Zombie Tales is an anthology comic series published by Boom! Studios that gives readers a brief look into the lives–and unlives–of people living and dying in the times of the zombie apocalypse. The newest issue, Zombie Tales #11, is in stores this week, and here’s a look at the three tales it offers.
Casualties, which is written by Ralph Soll with illustrations by Unai, is the first zombie tale featured in this issue of Zombie Tales. Set against the backdrop of the 1864 Civil War, Casualties tells the brief story of how the Confederate General turned the tides of the war: zombie soldiers, created by the “dark arts forbidden by things Christian” of a Haitian slave woman named Nali. An interesting idea, this tale leaves me wanting to know more about what happens once zombies are recruited to the Confederacy. Perhaps we will find out in the next issue.
Billed as “The exciting conclusion to Kim Krizan’s 2061 Saga,” Exodus 2061’s 8-page addition to Zombie Tales #11 depicts the final chapter in the series’ story, written of course by Kim Krizan and illustrated by Jon Reed. Without any exposition, the characters remain nameless to new readers, and the majority of the story simply shows various stages of human revolt against the zombie oppressors that have them caged like animals. The graphics of Exodus 2061 are reminiscent of those in Robert Kirkman’s The Walking Dead, and though the story is sparse it’s an interesting one.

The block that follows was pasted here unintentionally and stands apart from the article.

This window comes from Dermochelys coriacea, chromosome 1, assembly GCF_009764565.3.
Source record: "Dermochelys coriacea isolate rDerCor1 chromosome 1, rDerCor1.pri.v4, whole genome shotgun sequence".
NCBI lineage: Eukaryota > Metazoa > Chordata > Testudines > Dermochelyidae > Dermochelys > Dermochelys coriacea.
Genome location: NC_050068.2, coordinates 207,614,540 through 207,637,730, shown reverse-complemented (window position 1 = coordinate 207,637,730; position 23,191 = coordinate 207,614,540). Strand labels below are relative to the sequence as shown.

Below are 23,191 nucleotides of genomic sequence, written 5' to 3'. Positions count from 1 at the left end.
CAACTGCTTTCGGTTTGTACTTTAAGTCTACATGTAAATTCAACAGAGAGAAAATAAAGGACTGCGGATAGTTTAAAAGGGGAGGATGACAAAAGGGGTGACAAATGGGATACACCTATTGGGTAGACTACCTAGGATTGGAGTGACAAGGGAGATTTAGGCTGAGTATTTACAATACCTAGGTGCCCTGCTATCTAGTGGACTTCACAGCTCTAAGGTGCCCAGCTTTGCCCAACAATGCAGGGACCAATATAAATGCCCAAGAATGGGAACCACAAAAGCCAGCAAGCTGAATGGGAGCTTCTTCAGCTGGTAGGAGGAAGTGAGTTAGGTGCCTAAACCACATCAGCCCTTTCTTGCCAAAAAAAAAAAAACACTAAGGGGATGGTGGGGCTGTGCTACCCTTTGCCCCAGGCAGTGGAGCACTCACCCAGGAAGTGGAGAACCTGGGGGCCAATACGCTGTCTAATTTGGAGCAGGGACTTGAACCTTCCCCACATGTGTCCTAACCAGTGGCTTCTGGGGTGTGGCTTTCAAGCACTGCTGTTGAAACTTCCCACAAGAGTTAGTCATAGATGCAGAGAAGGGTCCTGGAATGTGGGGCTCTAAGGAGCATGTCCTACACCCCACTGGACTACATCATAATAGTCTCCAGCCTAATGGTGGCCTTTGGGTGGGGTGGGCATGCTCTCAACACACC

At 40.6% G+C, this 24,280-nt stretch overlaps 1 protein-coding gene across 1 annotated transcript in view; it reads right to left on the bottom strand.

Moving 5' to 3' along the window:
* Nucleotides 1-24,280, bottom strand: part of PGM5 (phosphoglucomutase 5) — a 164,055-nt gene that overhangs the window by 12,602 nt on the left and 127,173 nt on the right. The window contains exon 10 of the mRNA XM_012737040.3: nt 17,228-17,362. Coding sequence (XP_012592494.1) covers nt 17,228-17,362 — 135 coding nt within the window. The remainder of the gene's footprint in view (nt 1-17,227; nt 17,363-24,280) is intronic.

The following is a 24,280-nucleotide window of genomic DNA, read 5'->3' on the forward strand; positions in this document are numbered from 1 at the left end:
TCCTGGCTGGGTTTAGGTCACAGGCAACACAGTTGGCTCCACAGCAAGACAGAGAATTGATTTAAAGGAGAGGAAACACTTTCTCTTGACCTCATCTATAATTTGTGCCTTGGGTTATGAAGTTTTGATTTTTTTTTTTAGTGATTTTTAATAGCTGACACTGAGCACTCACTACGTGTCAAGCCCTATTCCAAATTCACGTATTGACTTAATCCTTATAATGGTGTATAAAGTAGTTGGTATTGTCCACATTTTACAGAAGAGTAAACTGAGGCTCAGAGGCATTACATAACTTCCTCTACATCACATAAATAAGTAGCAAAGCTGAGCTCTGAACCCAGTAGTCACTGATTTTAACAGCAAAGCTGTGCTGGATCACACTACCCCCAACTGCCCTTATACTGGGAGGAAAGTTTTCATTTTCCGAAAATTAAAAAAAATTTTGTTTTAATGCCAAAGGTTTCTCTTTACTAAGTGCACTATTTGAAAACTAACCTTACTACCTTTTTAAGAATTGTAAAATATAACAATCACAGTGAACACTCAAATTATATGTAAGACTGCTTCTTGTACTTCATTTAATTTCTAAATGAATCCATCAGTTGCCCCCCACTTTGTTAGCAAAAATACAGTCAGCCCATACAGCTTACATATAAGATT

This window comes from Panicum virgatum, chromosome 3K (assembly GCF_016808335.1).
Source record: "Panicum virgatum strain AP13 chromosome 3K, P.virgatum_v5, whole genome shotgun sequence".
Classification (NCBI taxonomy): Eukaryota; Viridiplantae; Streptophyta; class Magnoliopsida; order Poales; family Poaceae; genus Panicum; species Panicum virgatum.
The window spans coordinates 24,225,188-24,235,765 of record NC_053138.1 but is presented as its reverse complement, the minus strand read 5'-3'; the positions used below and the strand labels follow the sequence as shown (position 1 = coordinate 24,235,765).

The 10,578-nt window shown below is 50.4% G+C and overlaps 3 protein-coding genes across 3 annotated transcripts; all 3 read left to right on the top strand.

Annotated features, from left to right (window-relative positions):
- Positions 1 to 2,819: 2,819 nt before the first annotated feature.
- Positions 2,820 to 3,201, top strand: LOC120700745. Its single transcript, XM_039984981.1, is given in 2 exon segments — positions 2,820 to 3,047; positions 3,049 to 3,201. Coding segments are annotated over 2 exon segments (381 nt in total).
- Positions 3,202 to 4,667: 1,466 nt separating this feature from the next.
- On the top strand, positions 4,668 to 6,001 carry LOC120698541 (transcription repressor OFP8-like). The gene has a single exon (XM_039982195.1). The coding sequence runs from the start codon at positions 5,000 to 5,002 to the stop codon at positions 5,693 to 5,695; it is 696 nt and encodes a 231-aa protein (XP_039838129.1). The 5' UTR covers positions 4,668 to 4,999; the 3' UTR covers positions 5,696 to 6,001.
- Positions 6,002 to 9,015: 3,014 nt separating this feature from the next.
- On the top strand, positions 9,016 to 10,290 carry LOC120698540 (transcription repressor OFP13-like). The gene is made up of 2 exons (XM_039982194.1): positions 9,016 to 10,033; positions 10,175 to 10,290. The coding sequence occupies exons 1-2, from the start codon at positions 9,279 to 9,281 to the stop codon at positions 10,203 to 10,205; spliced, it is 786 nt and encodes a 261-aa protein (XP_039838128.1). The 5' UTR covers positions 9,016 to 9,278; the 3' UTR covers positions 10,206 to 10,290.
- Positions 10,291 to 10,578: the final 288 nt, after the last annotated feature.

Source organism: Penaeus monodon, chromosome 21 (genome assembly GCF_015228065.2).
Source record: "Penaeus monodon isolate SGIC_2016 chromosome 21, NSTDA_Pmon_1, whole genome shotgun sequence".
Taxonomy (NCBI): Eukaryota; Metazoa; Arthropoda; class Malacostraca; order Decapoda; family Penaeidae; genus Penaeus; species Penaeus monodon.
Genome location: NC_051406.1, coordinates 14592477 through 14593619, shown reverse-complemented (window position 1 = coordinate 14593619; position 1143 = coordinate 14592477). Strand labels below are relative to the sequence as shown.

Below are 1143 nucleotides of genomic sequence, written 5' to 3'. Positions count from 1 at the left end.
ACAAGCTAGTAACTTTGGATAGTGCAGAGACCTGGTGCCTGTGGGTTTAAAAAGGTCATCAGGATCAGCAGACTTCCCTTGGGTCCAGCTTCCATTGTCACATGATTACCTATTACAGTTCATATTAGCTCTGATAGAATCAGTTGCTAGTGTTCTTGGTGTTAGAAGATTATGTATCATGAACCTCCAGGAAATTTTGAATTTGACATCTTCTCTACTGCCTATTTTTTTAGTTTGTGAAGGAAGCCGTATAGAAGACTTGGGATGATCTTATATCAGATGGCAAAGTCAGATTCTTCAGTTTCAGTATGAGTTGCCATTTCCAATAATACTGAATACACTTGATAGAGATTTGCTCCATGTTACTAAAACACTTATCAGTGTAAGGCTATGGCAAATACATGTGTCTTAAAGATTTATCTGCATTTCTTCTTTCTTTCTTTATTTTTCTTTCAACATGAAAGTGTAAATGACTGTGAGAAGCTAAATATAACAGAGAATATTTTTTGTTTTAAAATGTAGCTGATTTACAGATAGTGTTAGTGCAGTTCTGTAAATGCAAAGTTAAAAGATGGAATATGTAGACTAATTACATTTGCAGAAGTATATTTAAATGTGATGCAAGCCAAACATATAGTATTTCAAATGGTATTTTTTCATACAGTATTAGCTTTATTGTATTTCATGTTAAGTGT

Wrapping up issue #11’s zombie tales is Population Control, written by Bryce Carlson with illustrations by Axel Medellin Machain. The story follows two zombie apocalypse survivors, Benton and Jules, on their daily hunt for food: zombie flesh. Loyal to their town, Adler Creek, Benton and Jules continue to hunt there until there is no food left and they must consider eating one another. Although the story might be an interesting one, the nauseating nature of the comic’s illustrations don’t leave me wanting any more.
Of the three stories, I enjoyed Exodus 2061 the most. I am a big fan of The Walking Dead’s illustrations, and the fact that Jon Reed’s are similar lends some legitimacy to a story written and illustrated by individuals I’ve never heard of before. I also enjoyed the story enough that I will be going back into past issues of Zombie Tales to see if there’s any more information on the characters depicted in this issue’s segment. In my opinion, Population Control was a waste of time, but I can definitely understand someone less bothered by the illustrations not having a problem with this story. As previously mentioned, Casualties feels incomplete, but we will have to wait and see if it is an ongoing series in Zombie Tales or whether it remains stand-alone, leaving something more to be desired.